Earnsy Liu | December 5, 2023
You want to make sure your important report is error-free, but how do you check for errors? Should you use a grammar checker?
Typically, grammar checkers give prompt feedback on grammar, spelling, and punctuation. They highlight possible issues but don’t aim to teach grammar. If they find errors, they may explain the relevant grammar rule and suggest a correction.
Sometimes they also check style. For example, they may point out passive voice and overused words (description adapted from Cavaleri and Dianati). Examples include Grammarly and the one built into Microsoft Word.
How good are grammar checkers really? We dived into a few journal articles to see what some recent research says. The speed of change these days means we can’t be sure all findings still apply, but we think they’ll still be helpful overall.
Go ahead and use a grammar checker if you find it useful, but you need to know they have weaknesses, and none of them are perfect.
Several studies commented on accuracy. Grammar checkers certainly don’t find all errors. That means not only would errors remain, but users might repeat those errors.
One study found that only 4 in 5 ‘errors’ were really errors — 1 in 5 was fine! That could mean users ‘fix’ things that don’t need fixing. The three grammar checkers in the study missed between 1 in 20 and 3 in 10 of the errors. (In case you’re wondering, the grammar checkers found different errors — they weren’t all good at finding some errors and bad at finding others.)
Download John and Woll’s study from ResearchGate (PDF, 500KB)
In the study above, grammar checkers gave wrong advice between 1 in 20 times and roughly 3 in 10 times. (Yes, those are the same numbers as above).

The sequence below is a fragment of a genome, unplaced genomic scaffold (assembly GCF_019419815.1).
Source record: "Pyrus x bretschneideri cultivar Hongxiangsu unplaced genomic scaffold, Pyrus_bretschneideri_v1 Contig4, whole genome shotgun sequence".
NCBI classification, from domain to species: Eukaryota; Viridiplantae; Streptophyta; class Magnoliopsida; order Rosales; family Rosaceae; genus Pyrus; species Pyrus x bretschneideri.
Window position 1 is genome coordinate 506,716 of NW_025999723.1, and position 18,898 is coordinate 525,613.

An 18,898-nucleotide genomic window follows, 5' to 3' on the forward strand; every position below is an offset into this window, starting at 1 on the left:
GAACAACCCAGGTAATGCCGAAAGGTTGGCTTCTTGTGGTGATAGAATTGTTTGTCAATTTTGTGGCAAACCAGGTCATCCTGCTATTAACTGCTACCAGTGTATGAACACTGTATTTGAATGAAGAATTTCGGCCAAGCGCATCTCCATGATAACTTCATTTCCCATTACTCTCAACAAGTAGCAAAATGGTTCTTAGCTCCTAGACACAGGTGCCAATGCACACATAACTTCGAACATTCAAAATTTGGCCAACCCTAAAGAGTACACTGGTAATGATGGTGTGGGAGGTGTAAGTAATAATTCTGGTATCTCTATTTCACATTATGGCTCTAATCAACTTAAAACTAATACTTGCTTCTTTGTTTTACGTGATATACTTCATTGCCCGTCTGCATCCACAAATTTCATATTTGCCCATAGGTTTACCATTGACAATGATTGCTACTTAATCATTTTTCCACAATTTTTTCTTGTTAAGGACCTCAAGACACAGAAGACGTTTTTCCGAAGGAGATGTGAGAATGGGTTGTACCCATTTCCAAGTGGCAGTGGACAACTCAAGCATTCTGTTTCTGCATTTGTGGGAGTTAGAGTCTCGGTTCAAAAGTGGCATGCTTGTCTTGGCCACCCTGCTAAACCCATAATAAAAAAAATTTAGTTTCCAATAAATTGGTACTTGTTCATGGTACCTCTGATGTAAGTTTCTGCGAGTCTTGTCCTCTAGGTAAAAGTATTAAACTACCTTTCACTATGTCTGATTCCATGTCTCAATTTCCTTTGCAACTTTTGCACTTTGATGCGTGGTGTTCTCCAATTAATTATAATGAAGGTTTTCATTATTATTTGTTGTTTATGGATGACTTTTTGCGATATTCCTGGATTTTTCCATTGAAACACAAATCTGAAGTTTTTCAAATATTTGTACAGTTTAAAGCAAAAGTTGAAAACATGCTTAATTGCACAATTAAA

If you’ve grown up with a language and someone gives you language advice, you’ll probably have an inkling of whether their advice is right. However, as researchers John and Woll put it, second-language users ‘…are more or less at the mercy of the software. Arguably, they are thus more susceptible to being misled, which may result in confusion, frustration and, paradoxically, more error.’
Grammar checkers point out mistakes. But, unlike people, they can’t decide to minimise feedback if there’s too much, or if comments are repetitive. One study found the software made more than twice as many comments as the average human reviewer (though two people made even more comments in one case).
Too much feedback can discourage and overwhelm. Remember those times in school when you got an essay back covered in comments?
Complexity can be an issue too. The program used technical terms like impersonal pronoun, run-on squinting modifier, comma splice, and more. Sheesh. How many people know what those are?
Grammar checkers aren’t all bad, but being able to discuss feedback with someone can be more helpful. In one study, staff helping students with writing described the program as a ‘starting point’. The staff improved the feedback by removing inaccurate or unnecessary suggestions, and by filling in gaps.
We know that in-person feedback isn’t always possible or realistic, so you may want to use a grammar checker to do some of the work for you. Improving your grasp of the language would make it easier for you to understand the advice you’re getting, and give you a better feel for what advice is right.
These workshops can help you better understand feedback from grammar checkers.
Alternatively, get one-on-one help in areas you’d like to improve.
Find out about coaching
If you’d like more details, here’s our original article.